On the Socioeconomics of Social Media

I thought this on the future of social media and how we might differentiate socioeconomically was so fascinating.

Odell believes that this sort of change will nonetheless reverberate, that it will revive support for noncommercial public spaces that benefit everyone. “If you can afford to pay a different kind of attention, you should,” she writes.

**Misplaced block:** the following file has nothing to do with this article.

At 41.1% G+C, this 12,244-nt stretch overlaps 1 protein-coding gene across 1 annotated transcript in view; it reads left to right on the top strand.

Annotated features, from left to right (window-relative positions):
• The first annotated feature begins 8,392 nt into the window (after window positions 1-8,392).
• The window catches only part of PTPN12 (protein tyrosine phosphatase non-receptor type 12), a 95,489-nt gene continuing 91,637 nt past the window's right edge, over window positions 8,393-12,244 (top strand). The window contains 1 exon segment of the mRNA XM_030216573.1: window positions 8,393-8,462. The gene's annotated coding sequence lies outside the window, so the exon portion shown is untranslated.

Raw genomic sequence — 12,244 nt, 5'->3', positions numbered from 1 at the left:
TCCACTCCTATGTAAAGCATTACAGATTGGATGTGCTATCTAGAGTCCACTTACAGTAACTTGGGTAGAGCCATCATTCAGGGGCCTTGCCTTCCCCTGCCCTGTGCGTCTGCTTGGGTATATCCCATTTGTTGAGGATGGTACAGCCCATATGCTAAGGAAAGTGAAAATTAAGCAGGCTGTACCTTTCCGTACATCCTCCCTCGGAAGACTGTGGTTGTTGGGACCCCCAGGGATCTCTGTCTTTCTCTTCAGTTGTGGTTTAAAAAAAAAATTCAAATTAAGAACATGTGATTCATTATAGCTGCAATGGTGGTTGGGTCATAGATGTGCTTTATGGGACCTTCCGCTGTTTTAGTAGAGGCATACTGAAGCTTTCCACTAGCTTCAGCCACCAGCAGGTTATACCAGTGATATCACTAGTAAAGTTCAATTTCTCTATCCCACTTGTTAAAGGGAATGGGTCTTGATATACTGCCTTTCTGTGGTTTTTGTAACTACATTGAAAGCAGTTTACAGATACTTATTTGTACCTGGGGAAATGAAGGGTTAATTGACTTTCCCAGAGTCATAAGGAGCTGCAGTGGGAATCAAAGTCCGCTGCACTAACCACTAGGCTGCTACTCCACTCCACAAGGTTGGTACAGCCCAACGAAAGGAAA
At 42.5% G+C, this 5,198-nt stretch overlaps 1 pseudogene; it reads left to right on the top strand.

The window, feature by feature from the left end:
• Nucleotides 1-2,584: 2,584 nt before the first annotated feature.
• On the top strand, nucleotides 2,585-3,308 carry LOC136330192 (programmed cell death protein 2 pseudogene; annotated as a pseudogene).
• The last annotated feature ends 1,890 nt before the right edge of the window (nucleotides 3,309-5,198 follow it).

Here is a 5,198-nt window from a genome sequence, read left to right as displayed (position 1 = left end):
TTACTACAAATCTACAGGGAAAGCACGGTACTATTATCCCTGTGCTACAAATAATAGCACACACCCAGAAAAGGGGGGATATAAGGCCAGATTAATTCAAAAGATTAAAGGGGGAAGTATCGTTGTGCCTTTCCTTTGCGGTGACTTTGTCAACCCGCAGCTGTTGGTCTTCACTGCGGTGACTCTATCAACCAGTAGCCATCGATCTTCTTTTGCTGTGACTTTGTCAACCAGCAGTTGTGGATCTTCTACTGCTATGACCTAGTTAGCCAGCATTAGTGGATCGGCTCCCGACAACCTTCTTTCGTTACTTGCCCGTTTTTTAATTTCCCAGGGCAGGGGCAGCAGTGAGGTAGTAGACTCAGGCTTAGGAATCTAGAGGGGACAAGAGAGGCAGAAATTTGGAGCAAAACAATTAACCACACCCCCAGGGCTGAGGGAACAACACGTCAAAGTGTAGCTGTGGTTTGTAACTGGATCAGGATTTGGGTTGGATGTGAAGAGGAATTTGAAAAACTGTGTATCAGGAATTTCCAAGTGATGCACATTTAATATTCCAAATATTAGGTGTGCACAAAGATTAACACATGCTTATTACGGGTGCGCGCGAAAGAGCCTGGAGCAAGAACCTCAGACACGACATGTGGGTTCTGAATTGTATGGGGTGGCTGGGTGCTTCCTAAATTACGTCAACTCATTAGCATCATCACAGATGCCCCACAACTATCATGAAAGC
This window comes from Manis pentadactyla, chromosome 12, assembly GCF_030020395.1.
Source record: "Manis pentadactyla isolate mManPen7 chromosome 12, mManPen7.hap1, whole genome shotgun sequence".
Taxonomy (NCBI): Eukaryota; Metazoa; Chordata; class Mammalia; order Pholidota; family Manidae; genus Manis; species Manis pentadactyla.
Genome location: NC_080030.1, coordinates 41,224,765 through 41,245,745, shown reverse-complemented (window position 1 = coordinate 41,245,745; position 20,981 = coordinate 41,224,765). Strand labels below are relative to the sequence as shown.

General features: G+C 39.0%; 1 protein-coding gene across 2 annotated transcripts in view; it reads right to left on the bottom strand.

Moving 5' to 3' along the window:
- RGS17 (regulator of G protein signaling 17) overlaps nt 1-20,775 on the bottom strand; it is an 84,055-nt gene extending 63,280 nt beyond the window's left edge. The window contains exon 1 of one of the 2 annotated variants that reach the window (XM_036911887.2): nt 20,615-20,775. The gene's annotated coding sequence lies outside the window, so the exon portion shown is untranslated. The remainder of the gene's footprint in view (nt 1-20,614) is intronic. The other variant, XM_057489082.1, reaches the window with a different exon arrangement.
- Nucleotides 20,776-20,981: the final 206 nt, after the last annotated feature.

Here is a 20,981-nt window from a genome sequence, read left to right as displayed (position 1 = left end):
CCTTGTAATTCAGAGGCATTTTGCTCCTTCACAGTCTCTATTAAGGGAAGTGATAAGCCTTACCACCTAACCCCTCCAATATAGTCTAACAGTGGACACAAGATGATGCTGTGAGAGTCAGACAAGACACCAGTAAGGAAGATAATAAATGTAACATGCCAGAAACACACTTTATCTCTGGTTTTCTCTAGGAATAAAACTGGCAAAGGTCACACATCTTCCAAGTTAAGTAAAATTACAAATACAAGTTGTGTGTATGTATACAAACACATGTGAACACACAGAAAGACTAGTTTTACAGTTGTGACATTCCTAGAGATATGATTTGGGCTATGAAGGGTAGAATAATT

Newport quotes the comedian Bill Maher, who, two years ago, on his HBO show “Real Time,” said, “Checking your likes is the new smoking.” In the past year, both Twitter and Facebook have faced waves of bad press. For all its current ubiquity, social media might someday occupy a status akin to cigarettes, which are peddled as a pleasure and a relief to the lower classes but which élite Americans largely attempt to avoid. [New Yorker]

Maybe Mike Gundy was right.